A year ago, mere mention of the notion of a multipolar world was a sure way to lose friends and dinner invitations in Washington.
The London G20 summit shows just how far power has ebbed from the United States, and from the West in general. Until late 2008, the Group of Eight mostly Western industrialized nations — the United States, Canada, Germany, France, Britain, Italy, Russia and Japan — was the key forum for economic governance.
The new, unwieldy top table has emerged faster than anyone dared predict because a humbled America and a chastened Europe need the money and cooperation of rising powers such as China, India, Russia, Brazil and Saudi Arabia to fix the world economy.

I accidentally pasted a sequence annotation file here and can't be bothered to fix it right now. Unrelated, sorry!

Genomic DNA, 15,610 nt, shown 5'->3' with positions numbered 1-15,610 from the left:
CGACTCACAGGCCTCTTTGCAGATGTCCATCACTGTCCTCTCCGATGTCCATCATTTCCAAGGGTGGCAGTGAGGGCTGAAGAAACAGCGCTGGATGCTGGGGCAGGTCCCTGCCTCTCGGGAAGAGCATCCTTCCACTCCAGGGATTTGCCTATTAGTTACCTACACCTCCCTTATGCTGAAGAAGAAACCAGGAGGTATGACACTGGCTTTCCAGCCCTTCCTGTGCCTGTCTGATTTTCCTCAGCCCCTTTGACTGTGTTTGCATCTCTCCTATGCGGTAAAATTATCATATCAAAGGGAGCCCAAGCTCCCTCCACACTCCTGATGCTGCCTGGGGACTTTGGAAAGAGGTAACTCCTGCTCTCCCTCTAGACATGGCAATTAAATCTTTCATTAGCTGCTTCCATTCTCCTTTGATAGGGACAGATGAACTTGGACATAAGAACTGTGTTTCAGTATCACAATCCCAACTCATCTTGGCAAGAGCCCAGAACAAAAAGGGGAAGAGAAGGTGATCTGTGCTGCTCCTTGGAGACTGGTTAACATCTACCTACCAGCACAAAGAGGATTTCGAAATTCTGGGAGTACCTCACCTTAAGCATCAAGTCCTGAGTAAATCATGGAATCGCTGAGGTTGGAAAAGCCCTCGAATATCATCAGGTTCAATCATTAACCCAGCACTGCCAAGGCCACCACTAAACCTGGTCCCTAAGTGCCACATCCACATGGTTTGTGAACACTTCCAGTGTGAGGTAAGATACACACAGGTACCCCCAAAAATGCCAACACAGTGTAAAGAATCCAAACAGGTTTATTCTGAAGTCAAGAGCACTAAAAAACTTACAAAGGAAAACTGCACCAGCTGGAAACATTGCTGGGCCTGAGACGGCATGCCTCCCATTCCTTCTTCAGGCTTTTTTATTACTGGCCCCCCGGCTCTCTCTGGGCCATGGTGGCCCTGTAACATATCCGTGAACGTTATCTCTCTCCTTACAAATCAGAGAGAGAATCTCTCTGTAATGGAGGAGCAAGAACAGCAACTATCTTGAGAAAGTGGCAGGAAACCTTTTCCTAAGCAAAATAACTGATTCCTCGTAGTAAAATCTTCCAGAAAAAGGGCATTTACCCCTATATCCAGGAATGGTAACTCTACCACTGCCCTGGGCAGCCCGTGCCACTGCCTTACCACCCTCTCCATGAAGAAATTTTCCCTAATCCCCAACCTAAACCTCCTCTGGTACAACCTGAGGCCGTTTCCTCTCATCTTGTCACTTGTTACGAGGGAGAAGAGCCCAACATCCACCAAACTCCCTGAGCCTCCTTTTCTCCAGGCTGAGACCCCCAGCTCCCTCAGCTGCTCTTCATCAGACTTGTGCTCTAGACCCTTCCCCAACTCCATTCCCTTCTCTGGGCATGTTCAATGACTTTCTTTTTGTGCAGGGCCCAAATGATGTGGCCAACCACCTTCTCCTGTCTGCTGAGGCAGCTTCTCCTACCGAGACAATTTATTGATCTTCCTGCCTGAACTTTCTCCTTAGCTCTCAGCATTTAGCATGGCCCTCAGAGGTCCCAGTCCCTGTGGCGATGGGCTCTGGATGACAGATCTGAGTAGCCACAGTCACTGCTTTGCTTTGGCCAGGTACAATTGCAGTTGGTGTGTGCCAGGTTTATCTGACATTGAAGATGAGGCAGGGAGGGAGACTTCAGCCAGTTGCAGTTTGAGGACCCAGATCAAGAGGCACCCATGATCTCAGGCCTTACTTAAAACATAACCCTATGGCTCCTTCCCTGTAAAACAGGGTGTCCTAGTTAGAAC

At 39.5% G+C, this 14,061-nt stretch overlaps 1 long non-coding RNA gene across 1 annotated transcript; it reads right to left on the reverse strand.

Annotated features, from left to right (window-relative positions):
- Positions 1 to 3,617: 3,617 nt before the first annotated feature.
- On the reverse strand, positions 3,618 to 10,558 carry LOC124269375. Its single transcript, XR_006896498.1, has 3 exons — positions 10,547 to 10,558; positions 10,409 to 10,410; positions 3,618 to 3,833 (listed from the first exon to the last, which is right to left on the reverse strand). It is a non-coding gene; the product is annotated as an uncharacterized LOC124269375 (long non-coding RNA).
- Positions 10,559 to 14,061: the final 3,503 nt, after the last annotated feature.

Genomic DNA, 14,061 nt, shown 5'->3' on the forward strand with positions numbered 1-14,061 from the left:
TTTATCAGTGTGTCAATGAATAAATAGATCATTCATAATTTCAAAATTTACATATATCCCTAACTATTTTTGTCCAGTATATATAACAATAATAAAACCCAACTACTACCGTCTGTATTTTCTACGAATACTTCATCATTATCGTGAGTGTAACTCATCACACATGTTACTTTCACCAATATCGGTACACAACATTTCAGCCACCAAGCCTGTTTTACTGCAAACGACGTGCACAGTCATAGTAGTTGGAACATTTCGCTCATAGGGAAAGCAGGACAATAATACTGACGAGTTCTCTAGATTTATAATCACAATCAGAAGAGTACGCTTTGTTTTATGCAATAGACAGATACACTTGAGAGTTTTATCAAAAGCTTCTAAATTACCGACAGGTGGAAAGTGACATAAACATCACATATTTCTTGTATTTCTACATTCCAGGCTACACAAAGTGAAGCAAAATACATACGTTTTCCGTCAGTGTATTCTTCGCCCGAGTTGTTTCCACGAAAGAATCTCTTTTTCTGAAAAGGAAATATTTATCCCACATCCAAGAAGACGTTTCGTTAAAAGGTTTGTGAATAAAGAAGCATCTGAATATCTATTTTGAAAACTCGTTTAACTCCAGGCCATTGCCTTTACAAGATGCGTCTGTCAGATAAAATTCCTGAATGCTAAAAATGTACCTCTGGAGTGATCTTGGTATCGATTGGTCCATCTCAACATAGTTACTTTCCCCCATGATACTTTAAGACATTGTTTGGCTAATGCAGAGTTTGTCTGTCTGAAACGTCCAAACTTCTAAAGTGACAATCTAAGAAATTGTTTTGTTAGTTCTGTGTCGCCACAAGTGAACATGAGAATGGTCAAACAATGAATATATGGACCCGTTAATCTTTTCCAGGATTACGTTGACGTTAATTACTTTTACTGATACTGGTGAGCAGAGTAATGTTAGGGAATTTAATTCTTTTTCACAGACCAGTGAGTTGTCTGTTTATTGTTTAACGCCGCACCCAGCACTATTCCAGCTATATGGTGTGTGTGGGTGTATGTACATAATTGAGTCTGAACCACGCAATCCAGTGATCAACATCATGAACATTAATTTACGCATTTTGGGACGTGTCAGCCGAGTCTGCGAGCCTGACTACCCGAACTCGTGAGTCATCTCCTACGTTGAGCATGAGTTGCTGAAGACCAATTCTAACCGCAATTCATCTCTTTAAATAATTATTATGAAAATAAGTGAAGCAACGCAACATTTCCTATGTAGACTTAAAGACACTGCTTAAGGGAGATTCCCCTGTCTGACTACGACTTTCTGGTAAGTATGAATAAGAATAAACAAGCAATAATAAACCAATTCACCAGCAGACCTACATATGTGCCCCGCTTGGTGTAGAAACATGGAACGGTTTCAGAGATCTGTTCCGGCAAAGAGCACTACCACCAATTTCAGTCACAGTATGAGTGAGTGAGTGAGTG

The United States remains the pre-eminent military and economic power, and how it manages to clean up its banking system will be the biggest factor in the length and severity of the crisis. But how the emerging countries manage their currency reserves, exchange rates, trade policies and energy exports will also determine whether we recover from recession in the next 18 months or slide into a depression.